It won't blow up, it just may not last as long and get warmer than expected.
You don't need any resistors before or after the Voltage regulator, but it would be a good idea to use a capacitor on the input and output of the voltage regulator. (1 in parallel with the input, and 1 in parallel with the output)
You can most certainly use resistors to get your 1V mentioned earlier, this part is up to you, but you should understand the limitations before you continue.
Using a simple voltage divider or resistor method relies on the input voltage to this part of the circuit. If the input voltage changes, so will the 1V reference... You should use a 'regulated' voltage for this. Additionally, resistors are not perfect, they may 'drift' a small amount with heat, and are not exactly the value they specify. It's a good idea to use a potentiometer to that you can fine-tune it after it is constructed, or during development.
Other solutions include purpose built ICs, as well as using a Zener Diode (in combination of a resistor)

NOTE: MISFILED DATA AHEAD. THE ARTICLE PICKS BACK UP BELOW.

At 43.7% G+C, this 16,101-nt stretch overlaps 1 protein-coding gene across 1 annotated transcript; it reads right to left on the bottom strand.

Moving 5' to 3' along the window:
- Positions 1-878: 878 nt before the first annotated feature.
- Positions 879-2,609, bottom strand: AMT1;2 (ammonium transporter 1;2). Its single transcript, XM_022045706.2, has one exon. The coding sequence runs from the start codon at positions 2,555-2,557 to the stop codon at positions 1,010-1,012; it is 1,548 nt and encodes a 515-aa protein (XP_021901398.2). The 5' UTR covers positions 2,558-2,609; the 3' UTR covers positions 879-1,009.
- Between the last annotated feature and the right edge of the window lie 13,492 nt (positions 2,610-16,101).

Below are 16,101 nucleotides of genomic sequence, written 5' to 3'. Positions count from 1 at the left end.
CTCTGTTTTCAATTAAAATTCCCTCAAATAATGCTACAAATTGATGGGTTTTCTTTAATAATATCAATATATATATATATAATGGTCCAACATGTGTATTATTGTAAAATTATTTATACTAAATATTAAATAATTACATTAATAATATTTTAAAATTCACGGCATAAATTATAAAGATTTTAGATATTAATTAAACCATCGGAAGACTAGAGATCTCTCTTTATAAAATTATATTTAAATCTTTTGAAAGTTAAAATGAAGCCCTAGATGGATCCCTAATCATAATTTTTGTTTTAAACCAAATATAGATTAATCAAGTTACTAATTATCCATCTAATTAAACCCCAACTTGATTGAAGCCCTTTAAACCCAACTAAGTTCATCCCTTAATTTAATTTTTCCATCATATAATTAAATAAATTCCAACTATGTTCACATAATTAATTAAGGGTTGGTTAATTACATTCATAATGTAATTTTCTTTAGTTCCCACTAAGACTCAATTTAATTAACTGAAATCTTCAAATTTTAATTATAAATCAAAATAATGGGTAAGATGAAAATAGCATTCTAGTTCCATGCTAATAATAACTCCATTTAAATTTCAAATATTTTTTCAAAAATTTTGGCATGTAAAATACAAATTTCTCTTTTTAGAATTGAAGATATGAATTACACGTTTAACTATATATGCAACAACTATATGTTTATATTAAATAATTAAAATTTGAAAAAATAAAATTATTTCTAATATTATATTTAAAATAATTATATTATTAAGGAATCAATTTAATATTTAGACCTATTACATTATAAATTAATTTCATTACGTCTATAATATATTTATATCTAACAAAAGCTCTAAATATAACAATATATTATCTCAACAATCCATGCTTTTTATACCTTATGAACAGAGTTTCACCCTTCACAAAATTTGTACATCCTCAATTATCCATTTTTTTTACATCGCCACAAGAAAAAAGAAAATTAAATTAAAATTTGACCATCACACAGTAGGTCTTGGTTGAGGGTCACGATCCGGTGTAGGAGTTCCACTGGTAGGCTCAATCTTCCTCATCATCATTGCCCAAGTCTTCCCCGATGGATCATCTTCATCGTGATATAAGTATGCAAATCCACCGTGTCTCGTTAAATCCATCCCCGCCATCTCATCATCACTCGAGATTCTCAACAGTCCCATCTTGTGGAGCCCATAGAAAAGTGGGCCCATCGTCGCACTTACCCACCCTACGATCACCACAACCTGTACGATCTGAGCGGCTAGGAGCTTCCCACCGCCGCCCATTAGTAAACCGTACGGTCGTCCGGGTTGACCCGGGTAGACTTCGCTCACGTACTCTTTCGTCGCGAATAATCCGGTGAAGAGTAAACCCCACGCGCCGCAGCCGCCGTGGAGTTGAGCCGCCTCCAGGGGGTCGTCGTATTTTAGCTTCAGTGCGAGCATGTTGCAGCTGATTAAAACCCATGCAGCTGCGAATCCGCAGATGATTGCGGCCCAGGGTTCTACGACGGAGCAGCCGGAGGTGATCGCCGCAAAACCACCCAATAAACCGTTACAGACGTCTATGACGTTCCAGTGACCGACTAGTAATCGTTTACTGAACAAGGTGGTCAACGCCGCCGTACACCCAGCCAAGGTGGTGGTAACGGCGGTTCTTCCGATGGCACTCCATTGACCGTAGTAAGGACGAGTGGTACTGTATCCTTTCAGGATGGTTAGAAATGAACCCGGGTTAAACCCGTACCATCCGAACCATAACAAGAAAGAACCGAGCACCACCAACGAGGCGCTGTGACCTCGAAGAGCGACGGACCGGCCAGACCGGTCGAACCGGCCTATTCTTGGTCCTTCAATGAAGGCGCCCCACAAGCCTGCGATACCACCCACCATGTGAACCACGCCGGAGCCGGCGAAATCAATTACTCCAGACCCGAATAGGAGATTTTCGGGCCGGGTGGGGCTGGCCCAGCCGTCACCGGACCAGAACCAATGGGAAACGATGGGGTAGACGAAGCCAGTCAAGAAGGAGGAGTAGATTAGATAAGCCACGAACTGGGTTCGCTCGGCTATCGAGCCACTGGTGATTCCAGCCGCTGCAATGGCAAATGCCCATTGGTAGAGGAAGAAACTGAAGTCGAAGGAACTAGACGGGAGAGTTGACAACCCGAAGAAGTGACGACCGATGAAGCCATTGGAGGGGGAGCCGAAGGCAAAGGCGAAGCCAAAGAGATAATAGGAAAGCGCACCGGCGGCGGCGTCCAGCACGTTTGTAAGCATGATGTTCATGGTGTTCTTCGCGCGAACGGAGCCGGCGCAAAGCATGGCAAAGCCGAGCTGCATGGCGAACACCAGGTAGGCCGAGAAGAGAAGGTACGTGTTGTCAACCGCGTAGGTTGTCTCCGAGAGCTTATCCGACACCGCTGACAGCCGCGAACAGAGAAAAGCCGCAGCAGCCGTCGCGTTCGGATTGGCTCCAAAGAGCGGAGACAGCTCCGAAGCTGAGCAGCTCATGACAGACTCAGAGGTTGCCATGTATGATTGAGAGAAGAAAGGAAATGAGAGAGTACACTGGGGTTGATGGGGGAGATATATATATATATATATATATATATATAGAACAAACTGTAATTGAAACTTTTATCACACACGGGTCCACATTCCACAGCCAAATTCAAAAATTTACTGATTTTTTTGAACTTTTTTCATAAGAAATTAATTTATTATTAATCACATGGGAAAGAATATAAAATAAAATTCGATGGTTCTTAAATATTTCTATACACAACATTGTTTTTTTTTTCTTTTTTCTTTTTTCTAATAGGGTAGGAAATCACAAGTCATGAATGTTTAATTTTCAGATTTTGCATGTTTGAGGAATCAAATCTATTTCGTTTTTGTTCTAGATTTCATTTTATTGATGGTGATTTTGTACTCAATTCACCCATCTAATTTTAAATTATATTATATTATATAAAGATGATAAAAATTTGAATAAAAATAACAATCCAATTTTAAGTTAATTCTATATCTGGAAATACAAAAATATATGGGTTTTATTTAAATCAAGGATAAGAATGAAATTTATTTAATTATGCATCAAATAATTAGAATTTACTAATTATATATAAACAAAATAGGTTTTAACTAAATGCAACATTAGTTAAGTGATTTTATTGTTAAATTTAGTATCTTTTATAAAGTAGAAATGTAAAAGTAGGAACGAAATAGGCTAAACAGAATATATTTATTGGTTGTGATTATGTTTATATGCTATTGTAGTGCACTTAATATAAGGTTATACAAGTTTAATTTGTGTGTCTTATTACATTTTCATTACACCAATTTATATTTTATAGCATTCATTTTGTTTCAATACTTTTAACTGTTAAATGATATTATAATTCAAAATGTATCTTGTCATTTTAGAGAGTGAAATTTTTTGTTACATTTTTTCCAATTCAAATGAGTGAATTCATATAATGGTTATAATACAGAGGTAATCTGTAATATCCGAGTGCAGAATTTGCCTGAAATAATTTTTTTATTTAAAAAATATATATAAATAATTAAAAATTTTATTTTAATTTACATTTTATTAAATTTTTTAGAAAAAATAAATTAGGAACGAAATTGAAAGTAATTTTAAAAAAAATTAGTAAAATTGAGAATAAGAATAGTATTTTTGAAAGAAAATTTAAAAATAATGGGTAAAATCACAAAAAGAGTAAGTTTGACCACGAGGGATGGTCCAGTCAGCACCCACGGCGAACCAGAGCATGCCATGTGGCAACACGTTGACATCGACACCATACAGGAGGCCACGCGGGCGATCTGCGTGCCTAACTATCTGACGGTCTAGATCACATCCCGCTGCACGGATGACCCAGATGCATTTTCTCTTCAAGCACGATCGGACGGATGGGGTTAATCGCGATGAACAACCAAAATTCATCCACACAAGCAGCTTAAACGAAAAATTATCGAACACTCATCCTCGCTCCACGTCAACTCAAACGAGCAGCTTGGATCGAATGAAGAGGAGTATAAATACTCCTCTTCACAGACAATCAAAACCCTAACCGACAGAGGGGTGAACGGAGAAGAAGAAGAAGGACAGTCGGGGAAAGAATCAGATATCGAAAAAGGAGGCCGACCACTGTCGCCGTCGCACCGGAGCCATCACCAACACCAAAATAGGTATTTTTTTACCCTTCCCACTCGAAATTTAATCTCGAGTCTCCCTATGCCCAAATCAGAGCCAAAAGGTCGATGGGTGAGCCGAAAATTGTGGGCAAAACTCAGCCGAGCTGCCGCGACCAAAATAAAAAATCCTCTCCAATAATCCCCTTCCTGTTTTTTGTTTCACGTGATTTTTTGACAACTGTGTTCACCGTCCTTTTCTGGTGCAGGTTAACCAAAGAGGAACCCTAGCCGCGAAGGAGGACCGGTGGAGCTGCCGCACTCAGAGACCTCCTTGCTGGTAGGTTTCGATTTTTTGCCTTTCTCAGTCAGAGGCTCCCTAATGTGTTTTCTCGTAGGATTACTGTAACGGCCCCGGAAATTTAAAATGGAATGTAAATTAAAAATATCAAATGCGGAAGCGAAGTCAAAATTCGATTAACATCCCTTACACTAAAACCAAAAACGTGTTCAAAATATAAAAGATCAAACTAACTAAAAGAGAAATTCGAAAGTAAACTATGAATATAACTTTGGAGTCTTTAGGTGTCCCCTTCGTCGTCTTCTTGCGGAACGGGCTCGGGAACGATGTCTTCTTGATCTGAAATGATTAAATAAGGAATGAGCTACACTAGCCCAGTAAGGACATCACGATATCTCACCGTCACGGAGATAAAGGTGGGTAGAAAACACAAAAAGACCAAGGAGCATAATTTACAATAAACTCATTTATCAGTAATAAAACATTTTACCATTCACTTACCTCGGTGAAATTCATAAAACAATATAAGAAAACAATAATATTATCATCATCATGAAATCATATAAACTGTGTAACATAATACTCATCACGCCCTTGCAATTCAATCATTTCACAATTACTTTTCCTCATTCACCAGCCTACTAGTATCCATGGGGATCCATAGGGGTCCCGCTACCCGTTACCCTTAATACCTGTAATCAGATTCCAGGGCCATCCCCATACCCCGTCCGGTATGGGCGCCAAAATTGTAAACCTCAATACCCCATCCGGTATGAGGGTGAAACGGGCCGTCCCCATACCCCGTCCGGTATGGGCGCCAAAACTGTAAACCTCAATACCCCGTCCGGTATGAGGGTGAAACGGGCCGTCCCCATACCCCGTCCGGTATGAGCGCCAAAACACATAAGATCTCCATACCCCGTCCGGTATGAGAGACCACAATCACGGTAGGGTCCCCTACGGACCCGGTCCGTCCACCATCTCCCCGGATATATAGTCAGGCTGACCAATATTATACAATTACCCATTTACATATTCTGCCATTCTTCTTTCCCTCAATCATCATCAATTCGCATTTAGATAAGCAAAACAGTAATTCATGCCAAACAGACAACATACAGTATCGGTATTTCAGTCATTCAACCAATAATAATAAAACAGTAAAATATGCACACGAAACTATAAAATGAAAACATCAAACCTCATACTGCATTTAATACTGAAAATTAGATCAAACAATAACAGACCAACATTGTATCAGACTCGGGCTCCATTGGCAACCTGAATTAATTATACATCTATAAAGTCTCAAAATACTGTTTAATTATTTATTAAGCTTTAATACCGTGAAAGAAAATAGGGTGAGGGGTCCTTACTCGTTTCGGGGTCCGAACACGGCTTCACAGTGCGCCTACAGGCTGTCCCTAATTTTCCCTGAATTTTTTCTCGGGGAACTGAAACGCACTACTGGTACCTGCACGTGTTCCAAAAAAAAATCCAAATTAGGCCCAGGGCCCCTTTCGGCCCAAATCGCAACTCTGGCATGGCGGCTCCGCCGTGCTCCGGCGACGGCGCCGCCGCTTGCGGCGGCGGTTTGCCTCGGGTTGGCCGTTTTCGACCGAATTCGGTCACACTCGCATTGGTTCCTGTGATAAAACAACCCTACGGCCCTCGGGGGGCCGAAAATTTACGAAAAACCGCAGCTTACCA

Of course, there is already a reference voltage on that LED driver, so you could simply use that as a starting point, and use a potentiometer to tune.
 

xXAmyXx

Mar 14, 2016
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The regulator will work, you don't need any resistors before or after. If accuracy is important for the 1V ref... you could look at a 1.024 V reference IC. You can get 1 Volt versions but they are not as common and quite expensive.
Adam
Ok thankyou! How does the fact the output is open collector effect the circuit, will the output still be the same as the input (5V) does this effect what resistors I need on transistors?